Matt Carpenter: Expect Regression for Cards Infielder in 2014


Jeff Curry-USA TODAY Sports

Any time you have a second baseman score 126 runs people take notice. Matt Carpenter scored runs at a prolific rate last season. Batting leadoff for the top run scoring team in the National League is a good job to have.

Carpenter will undergo a position change, moving from second to his natural position of third base for the upcoming season. He should have dual eligibility in some leagues.

As a lead-off hitter, Carpenter ranked second in on-base percentage, first in slugging, first in runs, first in RBIs, first in extra-base hits and first in total bases. He is one of those players that is more valuable for the St. Louis Cardinals than he is as a fantasy player. A lot of you will disagree, especially if he helped your team last season.

Matt Carpenter led the National League in extra base hits with 63 last season. A contributing factor to his success is his line drive rate. He had a scorching 27.3% line drive rate that ranked second in the National League. Heading into 2014, that’s not a sustainable rate. This is one of the big reasons I believe his run production falls back to a more normal range in the 80 to 95 run area.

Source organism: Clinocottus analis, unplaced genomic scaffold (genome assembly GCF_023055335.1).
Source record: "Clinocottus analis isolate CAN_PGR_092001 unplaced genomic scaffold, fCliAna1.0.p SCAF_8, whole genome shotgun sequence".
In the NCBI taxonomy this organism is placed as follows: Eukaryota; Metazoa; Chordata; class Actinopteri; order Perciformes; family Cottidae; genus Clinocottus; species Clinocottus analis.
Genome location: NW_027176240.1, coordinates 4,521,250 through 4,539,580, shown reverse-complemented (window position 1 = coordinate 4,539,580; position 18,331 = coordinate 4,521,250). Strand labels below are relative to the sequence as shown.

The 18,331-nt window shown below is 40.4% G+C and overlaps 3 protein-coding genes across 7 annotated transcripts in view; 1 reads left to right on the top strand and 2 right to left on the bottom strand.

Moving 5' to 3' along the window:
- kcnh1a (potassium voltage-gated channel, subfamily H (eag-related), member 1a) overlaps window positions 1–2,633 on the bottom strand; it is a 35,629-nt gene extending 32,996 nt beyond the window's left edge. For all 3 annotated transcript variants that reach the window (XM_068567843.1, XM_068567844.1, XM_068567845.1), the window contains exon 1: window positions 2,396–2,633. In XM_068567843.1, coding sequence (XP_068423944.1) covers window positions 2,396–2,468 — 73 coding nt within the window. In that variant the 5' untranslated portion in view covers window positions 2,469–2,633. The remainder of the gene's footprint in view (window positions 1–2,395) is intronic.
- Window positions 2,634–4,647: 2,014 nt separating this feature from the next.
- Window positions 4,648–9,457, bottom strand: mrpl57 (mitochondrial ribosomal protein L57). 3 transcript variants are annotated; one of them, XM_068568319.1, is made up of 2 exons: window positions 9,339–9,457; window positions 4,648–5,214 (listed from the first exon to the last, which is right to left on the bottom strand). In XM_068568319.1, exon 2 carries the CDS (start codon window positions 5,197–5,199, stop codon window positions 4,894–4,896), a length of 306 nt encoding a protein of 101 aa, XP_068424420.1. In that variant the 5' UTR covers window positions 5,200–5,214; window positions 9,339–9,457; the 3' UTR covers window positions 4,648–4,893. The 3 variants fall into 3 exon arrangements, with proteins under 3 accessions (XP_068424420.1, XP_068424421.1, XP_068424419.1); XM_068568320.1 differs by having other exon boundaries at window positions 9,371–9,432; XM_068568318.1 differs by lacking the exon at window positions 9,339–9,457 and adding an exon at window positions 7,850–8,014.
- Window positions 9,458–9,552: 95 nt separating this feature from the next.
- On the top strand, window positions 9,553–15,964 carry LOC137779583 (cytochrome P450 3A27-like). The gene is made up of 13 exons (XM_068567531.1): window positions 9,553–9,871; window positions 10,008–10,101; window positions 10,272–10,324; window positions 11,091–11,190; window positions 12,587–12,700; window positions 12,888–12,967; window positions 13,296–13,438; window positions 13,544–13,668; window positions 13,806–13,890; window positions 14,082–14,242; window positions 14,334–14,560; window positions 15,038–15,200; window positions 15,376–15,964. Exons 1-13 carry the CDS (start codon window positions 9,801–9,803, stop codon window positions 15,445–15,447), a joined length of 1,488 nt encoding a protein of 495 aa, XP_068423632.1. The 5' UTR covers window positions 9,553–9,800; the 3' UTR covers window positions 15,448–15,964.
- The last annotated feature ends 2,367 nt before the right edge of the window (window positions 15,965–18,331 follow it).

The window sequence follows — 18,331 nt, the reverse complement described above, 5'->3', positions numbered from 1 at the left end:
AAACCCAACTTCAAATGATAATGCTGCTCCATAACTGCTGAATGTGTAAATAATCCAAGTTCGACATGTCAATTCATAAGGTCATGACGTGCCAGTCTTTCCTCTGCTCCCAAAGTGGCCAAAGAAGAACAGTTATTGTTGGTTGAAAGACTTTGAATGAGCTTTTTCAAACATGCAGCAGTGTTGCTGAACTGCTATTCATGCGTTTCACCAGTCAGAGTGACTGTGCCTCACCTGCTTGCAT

His ISO of .163 is incredibly low for someone who managed to produce as many runs as he did last season. One of the main reasons for his run scoring success is his Z% contact rate. It was an excellent 95%. This is the percentage of balls that he made contact with inside the strike zone. He ranked 4th in the National League in Z% contact rate. He is extremely selective about what he can and cannot make contact with.

I want to be up front with you and tell you don’t expect him to score at that type of pace in 2014. His BABIP of .359 tells me he had some balls hit that were just out of the reach of defenders gloves. There was some luck involved in the amount of times he reached base.

He is a great contact hitter who consistently puts the ball in play. He hit .318 last season and he should be able to hit above .300 in 2014. Don’t expect a sudden power surge, as he should struggle to put up anything over the 11 homeruns he hit last season. His running ability is almost nonexistent on the base paths so there is no real value there.

I believe Matt Carpenter is going to be extremely overvalued going into the 2014 season. There will be many owners who draft him expecting him to put up run totals similar to what we saw in 2013. He will not come close to those totals.

As he moves over to third base, he will be even more overrated when you compare his numbers to players with much more power production and potential.

I would stay very far away from Matt Carpenter on draft day unless he falls several rounds below his average draft position.